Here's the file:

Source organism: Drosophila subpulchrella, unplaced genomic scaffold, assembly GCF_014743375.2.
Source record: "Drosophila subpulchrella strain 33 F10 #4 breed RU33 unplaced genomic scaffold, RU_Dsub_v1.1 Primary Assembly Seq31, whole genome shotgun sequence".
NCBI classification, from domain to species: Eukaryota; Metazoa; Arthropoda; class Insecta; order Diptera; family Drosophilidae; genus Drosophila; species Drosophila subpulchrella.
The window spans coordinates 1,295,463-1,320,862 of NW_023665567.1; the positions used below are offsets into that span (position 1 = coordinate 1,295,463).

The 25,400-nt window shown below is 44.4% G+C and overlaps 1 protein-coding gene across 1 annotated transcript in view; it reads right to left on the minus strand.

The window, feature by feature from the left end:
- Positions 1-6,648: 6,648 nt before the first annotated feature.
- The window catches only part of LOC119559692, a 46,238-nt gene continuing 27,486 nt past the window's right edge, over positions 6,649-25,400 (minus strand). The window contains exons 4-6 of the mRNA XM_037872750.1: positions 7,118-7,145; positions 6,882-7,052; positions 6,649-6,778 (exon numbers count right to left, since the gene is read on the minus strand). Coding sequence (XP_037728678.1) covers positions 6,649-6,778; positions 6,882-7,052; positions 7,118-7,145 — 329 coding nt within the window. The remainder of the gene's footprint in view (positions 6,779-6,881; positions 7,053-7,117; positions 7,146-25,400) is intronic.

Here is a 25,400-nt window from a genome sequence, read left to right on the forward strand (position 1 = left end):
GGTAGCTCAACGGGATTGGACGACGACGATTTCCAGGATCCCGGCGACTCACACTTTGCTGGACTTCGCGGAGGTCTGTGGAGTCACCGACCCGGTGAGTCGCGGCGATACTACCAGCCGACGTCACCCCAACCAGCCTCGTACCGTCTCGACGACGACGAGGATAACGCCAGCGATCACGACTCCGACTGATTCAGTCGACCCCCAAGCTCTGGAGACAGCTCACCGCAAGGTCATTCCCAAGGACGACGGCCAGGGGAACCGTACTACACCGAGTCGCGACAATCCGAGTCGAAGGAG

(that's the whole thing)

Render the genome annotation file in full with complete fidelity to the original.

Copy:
Source organism: Drosophila subpulchrella, unplaced genomic scaffold, assembly GCF_014743375.2.
Source record: "Drosophila subpulchrella strain 33 F10 #4 breed RU33 unplaced genomic scaffold, RU_Dsub_v1.1 Primary Assembly Seq31, whole genome shotgun sequence".
NCBI classification, from domain to species: Eukaryota; Metazoa; Arthropoda; class Insecta; order Diptera; family Drosophilidae; genus Drosophila; species Drosophila subpulchrella.
The window spans coordinates 1,295,463-1,320,862 of NW_023665567.1; the positions used below are offsets into that span (position 1 = coordinate 1,295,463).

The 25,400-nt window shown below is 44.4% G+C and overlaps 1 protein-coding gene across 1 annotated transcript in view; it reads right to left on the minus strand.

The window, feature by feature from the left end:
- Positions 1-6,648: 6,648 nt before the first annotated feature.
- The window catches only part of LOC119559692, a 46,238-nt gene continuing 27,486 nt past the window's right edge, over positions 6,649-25,400 (minus strand). The window contains exons 4-6 of the mRNA XM_037872750.1: positions 7,118-7,145; positions 6,882-7,052; positions 6,649-6,778 (exon numbers count right to left, since the gene is read on the minus strand). Coding sequence (XP_037728678.1) covers positions 6,649-6,778; positions 6,882-7,052; positions 7,118-7,145 — 329 coding nt within the window. The remainder of the gene's footprint in view (positions 6,779-6,881; positions 7,053-7,117; positions 7,146-25,400) is intronic.

Here is a 25,400-nt window from a genome sequence, read left to right on the forward strand (position 1 = left end):
GGTAGCTCAACGGGATTGGACGACGACGATTTCCAGGATCCCGGCGACTCACACTTTGCTGGACTTCGCGGAGGTCTGTGGAGTCACCGACCCGGTGAGTCGCGGCGATACTACCAGCCGACGTCACCCCAACCAGCCTCGTACCGTCTCGACGACGACGAGGATAACGCCAGCGATCACGACTCCGACTGATTCAGTCGACCCCCAAGCTCTGGAGACAGCTCACCGCAAGGTCATTCCCAAGGACGACGGCCAGGGGAACCGTACTACACCGAGTCGCGACAATCCGAGTCGAAGGAG